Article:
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Liberated Billboards Salute U.S. Drones
The California Department of Corrections (CDC) has unveiled a new billboard campaign to welcome unmanned aerial vehicles, commonly known as drones, into the U.S. airspace system.
On December 13, 2012 the CDC successfully apprehended and rehabilitated billboards across San Francisco, including the intersection of Folsom and 12th Street. The CDC released the corrected ads to support our colleagues in the Federal Aviation Administration (FAA), who have been mandated by the FAA Modernization and Reform Act to integrate drones into American airspace by 2015.
As public-private partnership between the CDC and the Department of Homeland Security, the billboards feature a Predator drone patrolling the skies above a pastel-tinted suburban neighborhood. A missile streaks from the drone and bears down on adjacent text, which asks the question: WHERE IS DUE PROCESS?
The liberated ads can be seen on the CDC website at http://www.CorrectionsDepartment.org.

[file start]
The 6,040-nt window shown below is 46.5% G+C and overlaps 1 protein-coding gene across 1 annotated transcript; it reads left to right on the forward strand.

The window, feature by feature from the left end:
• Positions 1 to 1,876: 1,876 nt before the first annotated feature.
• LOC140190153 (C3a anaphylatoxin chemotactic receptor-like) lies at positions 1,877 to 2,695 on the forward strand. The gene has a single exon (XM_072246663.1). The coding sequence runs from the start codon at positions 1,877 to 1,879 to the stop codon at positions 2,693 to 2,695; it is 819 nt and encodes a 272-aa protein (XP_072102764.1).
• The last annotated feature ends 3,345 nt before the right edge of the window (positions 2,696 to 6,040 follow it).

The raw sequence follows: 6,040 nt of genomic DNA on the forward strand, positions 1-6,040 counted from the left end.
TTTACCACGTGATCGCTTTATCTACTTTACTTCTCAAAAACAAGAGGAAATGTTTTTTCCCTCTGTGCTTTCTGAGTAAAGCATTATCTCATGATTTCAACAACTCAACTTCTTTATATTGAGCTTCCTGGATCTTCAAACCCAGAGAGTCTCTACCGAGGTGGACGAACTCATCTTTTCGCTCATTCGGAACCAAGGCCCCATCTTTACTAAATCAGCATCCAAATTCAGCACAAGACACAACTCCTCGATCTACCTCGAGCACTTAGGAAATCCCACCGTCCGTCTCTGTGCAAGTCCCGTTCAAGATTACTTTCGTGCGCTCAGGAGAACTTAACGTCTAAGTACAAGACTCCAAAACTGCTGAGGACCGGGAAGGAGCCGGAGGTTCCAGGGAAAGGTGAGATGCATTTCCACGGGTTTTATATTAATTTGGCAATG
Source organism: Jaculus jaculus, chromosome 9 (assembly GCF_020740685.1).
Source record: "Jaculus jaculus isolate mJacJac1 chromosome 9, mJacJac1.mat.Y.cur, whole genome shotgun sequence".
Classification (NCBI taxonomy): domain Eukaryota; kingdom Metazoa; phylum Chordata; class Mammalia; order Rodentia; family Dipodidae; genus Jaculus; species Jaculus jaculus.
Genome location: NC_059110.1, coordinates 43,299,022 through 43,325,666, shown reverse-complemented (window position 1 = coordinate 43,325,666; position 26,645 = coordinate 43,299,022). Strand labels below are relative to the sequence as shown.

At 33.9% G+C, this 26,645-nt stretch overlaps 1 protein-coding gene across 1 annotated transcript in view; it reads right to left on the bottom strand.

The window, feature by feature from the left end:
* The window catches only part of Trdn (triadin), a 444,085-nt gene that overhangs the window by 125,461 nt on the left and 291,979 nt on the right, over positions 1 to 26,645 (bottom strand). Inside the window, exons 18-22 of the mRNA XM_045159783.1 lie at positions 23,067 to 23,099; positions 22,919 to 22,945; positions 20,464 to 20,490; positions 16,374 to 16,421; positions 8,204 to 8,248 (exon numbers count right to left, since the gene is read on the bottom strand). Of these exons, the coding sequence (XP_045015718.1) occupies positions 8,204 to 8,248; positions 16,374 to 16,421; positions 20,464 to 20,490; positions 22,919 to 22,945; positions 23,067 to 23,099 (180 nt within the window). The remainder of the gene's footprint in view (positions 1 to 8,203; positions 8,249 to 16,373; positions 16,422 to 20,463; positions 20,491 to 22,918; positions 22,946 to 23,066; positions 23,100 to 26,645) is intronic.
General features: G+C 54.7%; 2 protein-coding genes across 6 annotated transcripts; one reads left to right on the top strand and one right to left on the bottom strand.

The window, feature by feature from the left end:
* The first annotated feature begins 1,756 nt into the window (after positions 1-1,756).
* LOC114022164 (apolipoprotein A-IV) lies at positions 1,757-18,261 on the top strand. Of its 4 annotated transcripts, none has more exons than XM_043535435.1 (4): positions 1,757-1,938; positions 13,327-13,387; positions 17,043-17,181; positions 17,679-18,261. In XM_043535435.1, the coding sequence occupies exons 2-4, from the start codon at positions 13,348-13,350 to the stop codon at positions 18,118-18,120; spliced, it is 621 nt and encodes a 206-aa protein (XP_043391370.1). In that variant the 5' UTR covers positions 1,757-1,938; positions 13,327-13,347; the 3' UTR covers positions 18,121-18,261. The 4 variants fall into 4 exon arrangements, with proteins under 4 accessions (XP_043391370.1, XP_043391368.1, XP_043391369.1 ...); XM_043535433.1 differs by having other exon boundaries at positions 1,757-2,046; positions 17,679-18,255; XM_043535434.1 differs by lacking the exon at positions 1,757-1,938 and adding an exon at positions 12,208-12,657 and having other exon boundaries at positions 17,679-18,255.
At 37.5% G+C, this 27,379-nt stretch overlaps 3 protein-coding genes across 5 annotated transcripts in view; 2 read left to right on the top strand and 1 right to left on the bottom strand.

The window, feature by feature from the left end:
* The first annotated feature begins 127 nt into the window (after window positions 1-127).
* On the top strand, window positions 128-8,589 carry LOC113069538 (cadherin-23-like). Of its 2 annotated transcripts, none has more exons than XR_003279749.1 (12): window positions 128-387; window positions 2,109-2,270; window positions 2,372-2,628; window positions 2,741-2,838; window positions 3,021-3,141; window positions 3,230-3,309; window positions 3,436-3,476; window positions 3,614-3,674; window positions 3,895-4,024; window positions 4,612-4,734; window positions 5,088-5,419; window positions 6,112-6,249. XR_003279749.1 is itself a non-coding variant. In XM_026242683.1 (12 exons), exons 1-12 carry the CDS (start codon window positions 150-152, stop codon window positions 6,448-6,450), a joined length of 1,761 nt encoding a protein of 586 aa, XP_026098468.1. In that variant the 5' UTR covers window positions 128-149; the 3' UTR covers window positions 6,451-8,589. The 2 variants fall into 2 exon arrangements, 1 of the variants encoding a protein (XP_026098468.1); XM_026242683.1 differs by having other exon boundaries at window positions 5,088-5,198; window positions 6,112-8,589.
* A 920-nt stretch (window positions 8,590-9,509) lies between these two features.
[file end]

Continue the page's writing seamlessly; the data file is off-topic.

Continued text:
As a private correctional institution, the CDC urges the rapid adoption of unmanned aerial vehicles by domestic law enforcement, which will introduce all Americans to the safety, discipline and security found in California’s penal facilities. Recognizing the benefits of increased efficiency found in private industry, the CDC applauds the use of drones to streamline and improve government operations. Unmanned aerial vehicles relieve federal courts of time-consuming litigation and simplify legal procedures under the executive branch, as demonstrated by the successful executions of U.S. citizens Anwar Al-Aulaqi, Samir Khan, and 16-year-old Abdulrahman Al-Aulaqi in Yemen last year.
The corrected billboards are currently at liberty and seem to have successfully readjusted to public life. However, these ads will remain under surveillance by department staff to prevent recidivism and any potential lapse into prior criminal behavior.
Founded in 1994, the CDC is a private correctional facility that protects the public through the secure management, discipline and rehabilitation of California's advertising. The department was initiated by individuals who felt that public correctional facilities were insufficiently managing the state's most criminal elements and that effective care and treatment would improve under the supervision of a private institution.
For more information on the department’s operations and programs, contact the CDC Office of Communications at cdc [at] revolutionist.com.